1. Above, Vol. IX. p. 161,

2. ibid p.311

3. [This statement refers evidently to the Kanharadeva mentioned in L.7 of the text. It is, however, open to question if this Dharavarsha is identical with his namesake mentioned in L.11, in view of the fact that a king named Nagatideva (नागतिदेव) is introduced in L.9. Again, there is no necessity to mention the grandson o{ Dharavarsha in L. 7, as the record belongs to the time of his son Somesvara. But as the inscription is considerably damaged, the question must be left to be decided by future researches, - Ed,]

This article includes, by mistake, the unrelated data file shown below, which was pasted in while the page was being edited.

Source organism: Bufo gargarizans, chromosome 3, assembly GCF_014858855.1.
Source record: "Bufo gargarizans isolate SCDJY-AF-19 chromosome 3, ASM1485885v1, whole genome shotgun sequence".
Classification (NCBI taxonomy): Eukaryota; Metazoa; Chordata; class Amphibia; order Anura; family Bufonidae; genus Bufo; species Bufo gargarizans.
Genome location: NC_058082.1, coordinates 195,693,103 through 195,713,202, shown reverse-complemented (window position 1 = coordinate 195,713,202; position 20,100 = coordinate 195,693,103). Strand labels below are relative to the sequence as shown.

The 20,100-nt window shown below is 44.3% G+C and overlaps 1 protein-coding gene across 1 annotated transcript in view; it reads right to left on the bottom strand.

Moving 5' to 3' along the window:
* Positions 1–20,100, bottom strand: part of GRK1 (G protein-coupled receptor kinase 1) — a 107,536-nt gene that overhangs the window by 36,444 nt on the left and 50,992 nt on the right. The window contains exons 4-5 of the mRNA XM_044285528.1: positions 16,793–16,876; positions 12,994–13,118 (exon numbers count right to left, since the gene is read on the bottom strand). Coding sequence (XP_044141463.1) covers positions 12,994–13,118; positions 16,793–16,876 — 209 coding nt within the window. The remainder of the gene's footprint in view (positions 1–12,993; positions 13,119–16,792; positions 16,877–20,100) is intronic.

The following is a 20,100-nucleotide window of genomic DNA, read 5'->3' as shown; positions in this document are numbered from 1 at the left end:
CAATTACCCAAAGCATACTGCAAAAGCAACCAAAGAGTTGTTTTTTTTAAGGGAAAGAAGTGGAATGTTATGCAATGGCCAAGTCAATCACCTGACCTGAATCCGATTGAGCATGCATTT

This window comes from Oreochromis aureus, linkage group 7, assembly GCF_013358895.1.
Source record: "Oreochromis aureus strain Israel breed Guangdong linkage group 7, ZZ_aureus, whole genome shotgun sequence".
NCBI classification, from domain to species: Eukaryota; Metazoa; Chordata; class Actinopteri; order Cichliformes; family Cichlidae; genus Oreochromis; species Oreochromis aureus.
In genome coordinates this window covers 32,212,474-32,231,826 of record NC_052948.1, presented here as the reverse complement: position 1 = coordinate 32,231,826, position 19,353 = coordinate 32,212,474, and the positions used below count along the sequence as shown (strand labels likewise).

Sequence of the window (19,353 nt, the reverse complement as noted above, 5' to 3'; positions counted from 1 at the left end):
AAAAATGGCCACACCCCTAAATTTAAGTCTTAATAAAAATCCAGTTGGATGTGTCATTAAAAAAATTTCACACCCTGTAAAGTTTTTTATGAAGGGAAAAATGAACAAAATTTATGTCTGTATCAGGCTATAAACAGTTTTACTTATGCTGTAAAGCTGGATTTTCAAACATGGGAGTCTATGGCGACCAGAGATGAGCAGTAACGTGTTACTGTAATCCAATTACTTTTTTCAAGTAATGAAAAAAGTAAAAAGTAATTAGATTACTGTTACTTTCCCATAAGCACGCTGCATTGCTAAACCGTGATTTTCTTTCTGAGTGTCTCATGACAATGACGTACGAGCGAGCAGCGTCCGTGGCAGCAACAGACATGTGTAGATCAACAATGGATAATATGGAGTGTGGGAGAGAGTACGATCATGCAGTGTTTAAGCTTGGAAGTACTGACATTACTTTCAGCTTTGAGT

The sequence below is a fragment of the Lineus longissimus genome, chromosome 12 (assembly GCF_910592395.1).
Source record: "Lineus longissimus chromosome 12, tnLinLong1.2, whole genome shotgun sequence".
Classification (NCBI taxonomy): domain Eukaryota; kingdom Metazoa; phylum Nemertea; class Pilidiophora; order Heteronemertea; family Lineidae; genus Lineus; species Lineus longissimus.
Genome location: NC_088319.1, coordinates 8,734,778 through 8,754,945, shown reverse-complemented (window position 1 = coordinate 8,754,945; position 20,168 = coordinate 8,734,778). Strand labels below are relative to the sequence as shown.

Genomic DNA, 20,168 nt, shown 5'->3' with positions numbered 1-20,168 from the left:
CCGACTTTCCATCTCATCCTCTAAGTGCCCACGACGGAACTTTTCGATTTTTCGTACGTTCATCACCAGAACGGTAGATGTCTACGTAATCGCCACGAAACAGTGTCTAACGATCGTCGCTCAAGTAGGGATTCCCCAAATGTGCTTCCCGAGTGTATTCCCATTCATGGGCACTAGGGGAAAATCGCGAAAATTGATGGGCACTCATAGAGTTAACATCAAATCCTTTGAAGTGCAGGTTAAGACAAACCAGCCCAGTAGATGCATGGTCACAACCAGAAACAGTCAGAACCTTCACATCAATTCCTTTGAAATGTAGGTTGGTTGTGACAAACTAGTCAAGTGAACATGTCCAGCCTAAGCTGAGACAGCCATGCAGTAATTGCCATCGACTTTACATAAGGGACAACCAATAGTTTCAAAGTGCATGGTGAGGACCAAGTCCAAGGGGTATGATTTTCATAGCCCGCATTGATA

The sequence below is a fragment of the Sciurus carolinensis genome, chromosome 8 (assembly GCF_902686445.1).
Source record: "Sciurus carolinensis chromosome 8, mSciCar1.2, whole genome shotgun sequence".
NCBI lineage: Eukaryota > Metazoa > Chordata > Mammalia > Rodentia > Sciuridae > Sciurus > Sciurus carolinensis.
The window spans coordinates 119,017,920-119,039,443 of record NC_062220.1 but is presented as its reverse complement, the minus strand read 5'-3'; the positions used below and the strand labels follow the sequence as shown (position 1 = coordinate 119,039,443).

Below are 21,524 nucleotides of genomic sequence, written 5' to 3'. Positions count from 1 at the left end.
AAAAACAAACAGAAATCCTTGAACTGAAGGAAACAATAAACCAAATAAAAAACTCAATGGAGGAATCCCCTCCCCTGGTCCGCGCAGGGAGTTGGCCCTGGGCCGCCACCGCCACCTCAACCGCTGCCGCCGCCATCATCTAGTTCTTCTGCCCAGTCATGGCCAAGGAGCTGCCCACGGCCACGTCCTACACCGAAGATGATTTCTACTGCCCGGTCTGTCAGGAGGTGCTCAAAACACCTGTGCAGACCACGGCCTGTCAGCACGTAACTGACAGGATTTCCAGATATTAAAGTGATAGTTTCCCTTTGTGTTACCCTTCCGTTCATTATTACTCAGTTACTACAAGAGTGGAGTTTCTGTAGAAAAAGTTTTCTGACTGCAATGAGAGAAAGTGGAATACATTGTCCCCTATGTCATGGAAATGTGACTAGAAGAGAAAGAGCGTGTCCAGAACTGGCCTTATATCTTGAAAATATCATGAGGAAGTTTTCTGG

[p.26]....(?) inscription.1 The subjoined record, however, refers to certain contemporary kings, and had the whole of this portion been capable of being deciphered or restored, it would probably have solved some important historical problems. Most of these kings are mentioned here by the names of their countries or capitals, those quite clear being Uḍra, Lanji, Ratnapura, Lemṇa, Vengi, Bhadrapattana and Vajra. Owing to the mutilated state of the record it is not certain whether Somesvara claimed to have conquered them, but one implication is, plain, viz, that they were his rivals. In verse 8 it is stated that, having killed the powerful king Madhurantaka in battle and having put other kings to trouble, he became, as it were, a junior Narayana by imitating the latter's action in having killed Madhura and a host of other demons. The next two verses speak of the burning of Vengi and subjugation of Bhadrapattana and Vajra, his greatest exploit apparently being the killing of Madhurantaka. From his Rajapura plates 3 the latter appears to have occupied Chakrakuta, of which Somesvara claimed to be the hereditary ruler. The burning of capital towns seems to have been a favourite form of annoyance to unfriendly rulers and was perhaps regarded as a great achievement. Our hero boasts of having 'burnt Vengi like the great Arjuna who fired the Khandava forest.' This was at the most a tit for tat, as we find Chakrakuta itself burnt several times by the Kings of the countries on the other aide of the Godavari (see above, Vol. IX. p. 179). Vengi was the country between the Godavari and the Krishna, 3 and our inscription mentions the name of Virachoda (वीरछोड़), who, as we know from other sources, was the viceroy 4 of this country appointed by his father. Somesvara seems to have added another laurel to his fame by burning the forests of the Vajra country. The acme of exaggeration is reached in the vainglorious boast contained in the llth verse in which it is stated that Somesvara took 6 lakhs and 96 villages of the Kosala country. Of course Kosala here refers to Maha-Kosala or Dakshina-Kosala which extended from the confines of Berar to Orissa and from Amarakantaka to his own territory in Bastar. It is doubtful whether even this extensive area ever contained as many as 6 lakhs of villages, but even supposing that it did, there is absolutely nothing to justify the boast that Somesvara ever became king of that country. It is possible that he may have raided a part of Kosala and may have held it in his possession until driven out again. This surmise seems to be supported by Jajalladeva's 5 inscription dated 1114 AD, Jajalladeva was king of Dakshina-Kosala ruling at Ratanpur, and in his eulogy referred to above, he is stated to have 'seized in battle Somesvara, having slain an immense army. No details are given as to who Somesvara was, but from synchronistic allusions it is apparent that he was identical with the donor of our inscription. The Narayanpal 6 epigraph, which is dated 1111 A.D., explicitly mentions that Kanharadeva became king on the death of Someshvara, and we know from the Barsur7 inscription that he was living in 1108 A.D. The Ratanpur epigraph was engraved in 1114 and these dates are so close to each other as to leave little doubt in the matter.